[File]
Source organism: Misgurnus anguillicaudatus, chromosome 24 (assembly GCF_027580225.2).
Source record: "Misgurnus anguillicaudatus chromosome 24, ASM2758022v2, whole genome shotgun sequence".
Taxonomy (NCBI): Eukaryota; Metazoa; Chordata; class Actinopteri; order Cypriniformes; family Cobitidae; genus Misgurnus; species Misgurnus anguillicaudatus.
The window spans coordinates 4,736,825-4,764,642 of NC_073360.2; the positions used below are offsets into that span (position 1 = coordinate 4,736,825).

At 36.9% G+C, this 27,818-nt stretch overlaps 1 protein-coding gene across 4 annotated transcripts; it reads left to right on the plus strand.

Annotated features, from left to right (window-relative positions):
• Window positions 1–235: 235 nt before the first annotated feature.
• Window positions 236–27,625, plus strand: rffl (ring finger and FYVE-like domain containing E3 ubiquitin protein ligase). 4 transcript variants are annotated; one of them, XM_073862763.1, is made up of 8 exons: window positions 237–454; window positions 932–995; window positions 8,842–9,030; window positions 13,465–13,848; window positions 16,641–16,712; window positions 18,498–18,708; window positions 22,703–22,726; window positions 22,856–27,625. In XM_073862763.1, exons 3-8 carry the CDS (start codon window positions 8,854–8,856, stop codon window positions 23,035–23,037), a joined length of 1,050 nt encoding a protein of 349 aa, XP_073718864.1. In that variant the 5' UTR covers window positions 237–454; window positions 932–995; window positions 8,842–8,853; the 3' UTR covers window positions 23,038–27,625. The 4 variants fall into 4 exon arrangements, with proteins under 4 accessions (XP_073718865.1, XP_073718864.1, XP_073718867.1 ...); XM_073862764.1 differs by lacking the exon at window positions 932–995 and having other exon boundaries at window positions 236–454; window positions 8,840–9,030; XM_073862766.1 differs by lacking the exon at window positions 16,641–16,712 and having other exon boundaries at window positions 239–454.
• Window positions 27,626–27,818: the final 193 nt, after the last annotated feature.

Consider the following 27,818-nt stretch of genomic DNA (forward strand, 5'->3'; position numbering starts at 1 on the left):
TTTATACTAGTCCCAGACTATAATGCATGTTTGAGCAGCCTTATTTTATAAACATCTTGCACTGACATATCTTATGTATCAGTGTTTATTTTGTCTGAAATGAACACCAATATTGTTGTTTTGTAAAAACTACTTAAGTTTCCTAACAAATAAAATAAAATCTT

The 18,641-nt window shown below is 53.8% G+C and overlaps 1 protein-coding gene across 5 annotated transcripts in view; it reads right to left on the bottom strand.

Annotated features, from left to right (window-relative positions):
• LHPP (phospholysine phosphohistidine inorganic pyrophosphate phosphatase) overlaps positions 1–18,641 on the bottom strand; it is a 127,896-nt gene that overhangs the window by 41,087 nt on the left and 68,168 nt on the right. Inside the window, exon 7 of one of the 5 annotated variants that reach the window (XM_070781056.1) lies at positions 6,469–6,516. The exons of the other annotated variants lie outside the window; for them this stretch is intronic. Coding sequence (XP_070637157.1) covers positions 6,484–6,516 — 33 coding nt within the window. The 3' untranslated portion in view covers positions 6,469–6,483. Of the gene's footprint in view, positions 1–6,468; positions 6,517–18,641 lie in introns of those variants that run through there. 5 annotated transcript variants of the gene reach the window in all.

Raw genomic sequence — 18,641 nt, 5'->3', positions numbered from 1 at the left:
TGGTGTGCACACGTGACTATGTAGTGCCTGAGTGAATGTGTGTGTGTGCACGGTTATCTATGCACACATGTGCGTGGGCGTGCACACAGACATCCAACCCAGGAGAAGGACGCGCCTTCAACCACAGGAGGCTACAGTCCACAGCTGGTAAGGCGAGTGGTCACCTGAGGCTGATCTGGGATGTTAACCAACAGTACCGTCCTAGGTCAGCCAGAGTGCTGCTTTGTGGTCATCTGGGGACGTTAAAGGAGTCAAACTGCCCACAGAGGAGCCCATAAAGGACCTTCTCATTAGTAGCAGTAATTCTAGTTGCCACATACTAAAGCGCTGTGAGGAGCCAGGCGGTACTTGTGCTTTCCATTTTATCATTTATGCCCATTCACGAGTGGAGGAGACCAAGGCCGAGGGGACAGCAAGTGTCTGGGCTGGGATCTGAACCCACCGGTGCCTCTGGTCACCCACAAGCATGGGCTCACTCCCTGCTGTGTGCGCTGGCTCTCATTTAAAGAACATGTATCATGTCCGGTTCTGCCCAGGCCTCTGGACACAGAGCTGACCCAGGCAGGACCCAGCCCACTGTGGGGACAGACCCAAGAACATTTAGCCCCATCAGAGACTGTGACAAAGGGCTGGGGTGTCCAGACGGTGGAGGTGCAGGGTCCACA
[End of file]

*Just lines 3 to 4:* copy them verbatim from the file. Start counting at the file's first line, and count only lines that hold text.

Taxonomy (NCBI): Eukaryota; Metazoa; Chordata; class Actinopteri; order Cypriniformes; family Cobitidae; genus Misgurnus; species Misgurnus anguillicaudatus.
The window spans coordinates 4,736,825-4,764,642 of NC_073360.2; the positions used below are offsets into that span (position 1 = coordinate 4,736,825).